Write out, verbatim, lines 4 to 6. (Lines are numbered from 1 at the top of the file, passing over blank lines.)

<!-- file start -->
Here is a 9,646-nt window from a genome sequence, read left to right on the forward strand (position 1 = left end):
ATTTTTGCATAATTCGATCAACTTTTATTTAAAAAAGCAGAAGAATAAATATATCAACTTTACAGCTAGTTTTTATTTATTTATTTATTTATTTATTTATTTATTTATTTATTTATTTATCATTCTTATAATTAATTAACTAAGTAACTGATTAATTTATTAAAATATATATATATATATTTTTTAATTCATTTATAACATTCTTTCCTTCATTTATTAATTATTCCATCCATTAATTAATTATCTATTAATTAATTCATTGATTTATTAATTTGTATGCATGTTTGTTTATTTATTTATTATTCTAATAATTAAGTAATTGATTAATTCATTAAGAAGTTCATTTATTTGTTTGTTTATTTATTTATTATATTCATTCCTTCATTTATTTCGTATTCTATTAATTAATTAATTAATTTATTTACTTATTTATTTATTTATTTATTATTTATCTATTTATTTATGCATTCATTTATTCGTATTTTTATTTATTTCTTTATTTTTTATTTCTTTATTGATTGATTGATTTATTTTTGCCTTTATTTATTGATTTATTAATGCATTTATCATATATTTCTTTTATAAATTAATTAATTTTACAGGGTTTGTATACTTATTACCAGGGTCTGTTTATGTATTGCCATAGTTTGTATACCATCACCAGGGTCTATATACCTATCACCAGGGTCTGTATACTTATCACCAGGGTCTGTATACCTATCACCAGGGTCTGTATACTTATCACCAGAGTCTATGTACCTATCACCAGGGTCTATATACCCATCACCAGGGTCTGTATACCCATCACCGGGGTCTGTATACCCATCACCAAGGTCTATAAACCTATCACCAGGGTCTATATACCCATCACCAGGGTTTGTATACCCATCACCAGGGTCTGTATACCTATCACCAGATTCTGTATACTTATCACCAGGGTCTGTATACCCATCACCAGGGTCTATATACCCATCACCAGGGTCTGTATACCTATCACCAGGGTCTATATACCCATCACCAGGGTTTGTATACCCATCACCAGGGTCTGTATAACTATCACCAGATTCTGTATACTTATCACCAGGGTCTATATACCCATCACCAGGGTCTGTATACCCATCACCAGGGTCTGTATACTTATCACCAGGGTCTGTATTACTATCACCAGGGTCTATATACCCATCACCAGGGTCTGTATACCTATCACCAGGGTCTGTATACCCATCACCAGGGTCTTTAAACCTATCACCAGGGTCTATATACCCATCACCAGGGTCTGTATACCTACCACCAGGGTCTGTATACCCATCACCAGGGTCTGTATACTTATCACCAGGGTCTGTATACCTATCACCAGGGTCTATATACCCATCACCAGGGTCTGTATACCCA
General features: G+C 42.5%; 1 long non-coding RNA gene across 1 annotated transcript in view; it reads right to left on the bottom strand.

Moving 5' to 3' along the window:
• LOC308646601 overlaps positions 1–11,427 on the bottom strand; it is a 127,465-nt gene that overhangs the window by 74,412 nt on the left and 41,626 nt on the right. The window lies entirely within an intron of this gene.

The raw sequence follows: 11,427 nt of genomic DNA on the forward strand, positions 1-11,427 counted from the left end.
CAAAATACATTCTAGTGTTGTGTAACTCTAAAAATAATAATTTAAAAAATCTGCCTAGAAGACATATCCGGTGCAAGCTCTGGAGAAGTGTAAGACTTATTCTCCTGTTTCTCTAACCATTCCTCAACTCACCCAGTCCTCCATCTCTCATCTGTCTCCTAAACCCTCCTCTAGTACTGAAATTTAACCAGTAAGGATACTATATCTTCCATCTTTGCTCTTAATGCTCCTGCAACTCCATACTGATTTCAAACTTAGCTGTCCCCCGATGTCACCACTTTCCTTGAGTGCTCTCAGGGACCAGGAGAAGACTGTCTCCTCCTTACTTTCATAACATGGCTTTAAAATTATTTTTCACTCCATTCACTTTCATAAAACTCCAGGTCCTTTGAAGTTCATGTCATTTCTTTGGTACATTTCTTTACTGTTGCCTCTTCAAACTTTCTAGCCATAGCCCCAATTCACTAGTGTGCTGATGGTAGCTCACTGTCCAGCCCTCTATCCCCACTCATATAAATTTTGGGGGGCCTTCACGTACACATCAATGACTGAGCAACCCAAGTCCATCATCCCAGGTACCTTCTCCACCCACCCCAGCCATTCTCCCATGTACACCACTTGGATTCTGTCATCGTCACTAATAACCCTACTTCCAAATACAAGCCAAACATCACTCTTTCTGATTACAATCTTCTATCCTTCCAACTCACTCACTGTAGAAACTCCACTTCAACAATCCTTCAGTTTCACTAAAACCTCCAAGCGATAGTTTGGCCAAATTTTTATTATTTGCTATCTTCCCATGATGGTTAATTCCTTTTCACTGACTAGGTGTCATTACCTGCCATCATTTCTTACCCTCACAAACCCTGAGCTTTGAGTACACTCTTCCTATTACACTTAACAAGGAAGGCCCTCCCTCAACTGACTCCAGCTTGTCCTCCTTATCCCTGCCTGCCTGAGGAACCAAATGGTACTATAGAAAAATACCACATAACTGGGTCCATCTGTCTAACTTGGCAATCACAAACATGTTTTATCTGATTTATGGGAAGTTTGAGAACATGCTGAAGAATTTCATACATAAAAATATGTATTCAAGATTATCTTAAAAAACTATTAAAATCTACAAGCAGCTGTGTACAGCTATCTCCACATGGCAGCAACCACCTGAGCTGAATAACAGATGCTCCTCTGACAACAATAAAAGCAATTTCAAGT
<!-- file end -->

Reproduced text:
Moving 5' to 3' along the window:
• LOC308646601 overlaps positions 1–11,427 on the bottom strand; it is a 127,465-nt gene that overhangs the window by 74,412 nt on the left and 41,626 nt on the right. The window lies entirely within an intron of this gene.

The raw sequence follows: 11,427 nt of genomic DNA on the forward strand, positions 1-11,427 counted from the left end.